New Jersey Divorce: Dividing Marital Assets

May 27, 2021

The division of marital property and debts can be extraordinarily stressful. Dividing assets and property, may cause tension as many couples are unable to reach a mutually agreeable property division agreement. The process can be complicated when there are various sources of wealth, including but not limited to collectibles, foreign assets, or real estate.

New Jersey is an equitable distribution state, meaning that marital property is not necessarily equally divided but is divided between spouses in a manner that the court considers fair and equitable. Equitable distribution applies to marital property, which is all property acquired during the course of the marriage except gifts or property obtained through a will or inheritance.

There are many factors that the court may consider when deciding on an equitable distribution of property. As outlined in N.J.S.A. Section 2A:34-23.1. The factors include:

  • The duration of the marriage or civil union.
  • The age and physical and emotional health of the parties.
  • The income or property brought to the marriage or civil union by each party.
  • The standard of living established during the marriage or civil union.
  • Any premarital/prenuptial agreements.
  • The economic circumstances of each party at the time the division of property becomes effective.
  • The income and earning capacity of each party.
  • The contribution by each party to the education, training, or earning power of the other.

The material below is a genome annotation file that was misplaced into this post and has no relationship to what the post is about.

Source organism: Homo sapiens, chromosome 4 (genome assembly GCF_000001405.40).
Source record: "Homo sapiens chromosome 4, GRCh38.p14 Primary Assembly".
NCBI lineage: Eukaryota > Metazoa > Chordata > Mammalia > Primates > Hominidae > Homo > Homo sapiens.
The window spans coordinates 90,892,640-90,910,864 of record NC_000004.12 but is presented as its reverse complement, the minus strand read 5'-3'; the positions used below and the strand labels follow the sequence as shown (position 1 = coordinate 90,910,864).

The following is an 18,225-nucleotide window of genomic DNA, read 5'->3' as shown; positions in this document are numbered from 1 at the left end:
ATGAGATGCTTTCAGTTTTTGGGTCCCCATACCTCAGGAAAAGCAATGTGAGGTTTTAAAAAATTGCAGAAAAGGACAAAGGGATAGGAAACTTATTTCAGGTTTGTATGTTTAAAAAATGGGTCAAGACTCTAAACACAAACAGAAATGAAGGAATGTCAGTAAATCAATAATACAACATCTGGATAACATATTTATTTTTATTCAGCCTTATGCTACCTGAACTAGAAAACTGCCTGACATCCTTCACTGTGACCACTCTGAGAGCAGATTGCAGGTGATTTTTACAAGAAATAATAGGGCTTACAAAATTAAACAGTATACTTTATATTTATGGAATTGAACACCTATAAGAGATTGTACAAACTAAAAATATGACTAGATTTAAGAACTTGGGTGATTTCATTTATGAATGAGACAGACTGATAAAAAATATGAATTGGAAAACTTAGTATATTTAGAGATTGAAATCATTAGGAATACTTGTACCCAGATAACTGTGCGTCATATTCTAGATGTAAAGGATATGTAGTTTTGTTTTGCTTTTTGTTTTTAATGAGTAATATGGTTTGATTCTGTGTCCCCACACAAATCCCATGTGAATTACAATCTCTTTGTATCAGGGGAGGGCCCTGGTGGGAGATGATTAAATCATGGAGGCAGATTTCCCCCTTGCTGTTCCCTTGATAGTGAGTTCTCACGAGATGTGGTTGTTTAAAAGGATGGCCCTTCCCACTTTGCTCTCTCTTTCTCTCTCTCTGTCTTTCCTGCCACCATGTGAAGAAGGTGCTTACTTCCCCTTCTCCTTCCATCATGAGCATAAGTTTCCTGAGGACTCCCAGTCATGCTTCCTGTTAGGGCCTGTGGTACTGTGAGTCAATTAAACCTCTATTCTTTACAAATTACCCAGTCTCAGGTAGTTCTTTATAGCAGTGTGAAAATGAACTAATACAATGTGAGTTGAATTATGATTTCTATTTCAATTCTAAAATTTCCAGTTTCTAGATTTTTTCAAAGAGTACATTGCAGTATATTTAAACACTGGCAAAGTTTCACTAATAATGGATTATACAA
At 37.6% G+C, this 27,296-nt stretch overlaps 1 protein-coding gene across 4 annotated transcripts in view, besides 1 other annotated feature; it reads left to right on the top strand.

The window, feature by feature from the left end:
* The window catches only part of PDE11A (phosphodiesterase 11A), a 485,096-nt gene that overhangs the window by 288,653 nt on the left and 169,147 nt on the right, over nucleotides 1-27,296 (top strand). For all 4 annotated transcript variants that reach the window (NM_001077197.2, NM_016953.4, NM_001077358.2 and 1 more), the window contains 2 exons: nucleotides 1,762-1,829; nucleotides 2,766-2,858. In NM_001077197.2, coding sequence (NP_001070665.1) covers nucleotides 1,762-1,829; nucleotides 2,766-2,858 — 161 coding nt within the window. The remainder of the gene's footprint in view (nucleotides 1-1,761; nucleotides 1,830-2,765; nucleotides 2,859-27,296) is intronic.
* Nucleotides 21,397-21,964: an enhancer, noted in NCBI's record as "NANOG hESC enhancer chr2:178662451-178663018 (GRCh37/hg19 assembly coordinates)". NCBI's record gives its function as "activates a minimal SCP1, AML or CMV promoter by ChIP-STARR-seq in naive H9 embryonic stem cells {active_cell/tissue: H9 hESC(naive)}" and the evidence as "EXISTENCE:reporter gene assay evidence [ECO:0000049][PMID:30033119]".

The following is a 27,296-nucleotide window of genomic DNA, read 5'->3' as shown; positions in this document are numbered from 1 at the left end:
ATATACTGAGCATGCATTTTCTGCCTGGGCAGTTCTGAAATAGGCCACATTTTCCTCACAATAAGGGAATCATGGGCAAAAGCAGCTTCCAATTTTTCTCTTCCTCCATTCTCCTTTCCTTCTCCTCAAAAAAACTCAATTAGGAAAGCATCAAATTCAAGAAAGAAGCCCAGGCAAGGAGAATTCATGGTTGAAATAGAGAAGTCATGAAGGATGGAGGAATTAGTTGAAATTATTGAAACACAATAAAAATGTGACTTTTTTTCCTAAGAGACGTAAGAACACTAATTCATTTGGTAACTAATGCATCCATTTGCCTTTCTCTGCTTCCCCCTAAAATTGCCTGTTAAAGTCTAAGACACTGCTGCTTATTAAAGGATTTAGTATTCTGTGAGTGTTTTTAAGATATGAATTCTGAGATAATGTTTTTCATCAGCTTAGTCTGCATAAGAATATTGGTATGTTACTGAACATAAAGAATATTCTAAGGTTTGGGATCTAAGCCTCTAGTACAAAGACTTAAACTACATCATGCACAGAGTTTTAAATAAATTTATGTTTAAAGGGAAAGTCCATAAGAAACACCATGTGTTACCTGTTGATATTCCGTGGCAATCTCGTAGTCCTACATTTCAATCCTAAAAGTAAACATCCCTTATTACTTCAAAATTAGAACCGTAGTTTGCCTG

• The contribution of each party to the acquisition, dissipation, preservation, depreciation, or appreciation in the amount or value of the marital property, or the property acquired during the civil union, as well as the contribution of a party as a homemaker.
  • The tax consequences of the proposed distribution to each party.
  • The present value of the property.
  • The need of a parent who has physical custody of a child to own or occupy the marital residence or residence shared by the partners in a civil union couple and to use or own the household effects.
  • The debts and liabilities of the parties.
  • The need for creation, now or in the future, of a trust fund to secure reasonably foreseeable medical or educational costs for a spouse, partner in a civil union couple, or children.
  • The extent to which a party deferred achieving their career goals.
  • Any other factors which the court may deem relevant.

All these factors are considered by the court when dividing marital assets. Even if the titles of certain assets are in only one of the spouses’ names, they are not necessarily immune from the equitable distribution of property if obtained during the marriage.

George Christopoulos has fought for spouses’ rights in the New Jersey Family Courts since 2001. His experience makes Mr. Christopoulos an expert in the division of marital assets. A divorce is a challenging time in a one’s life, and representation by George Christopoulos will provide you with peace of mind knowing your rights are protected. Please call the Law Offices of George Christopoulos, P.C. at (201) 488-1825 to discuss your options.

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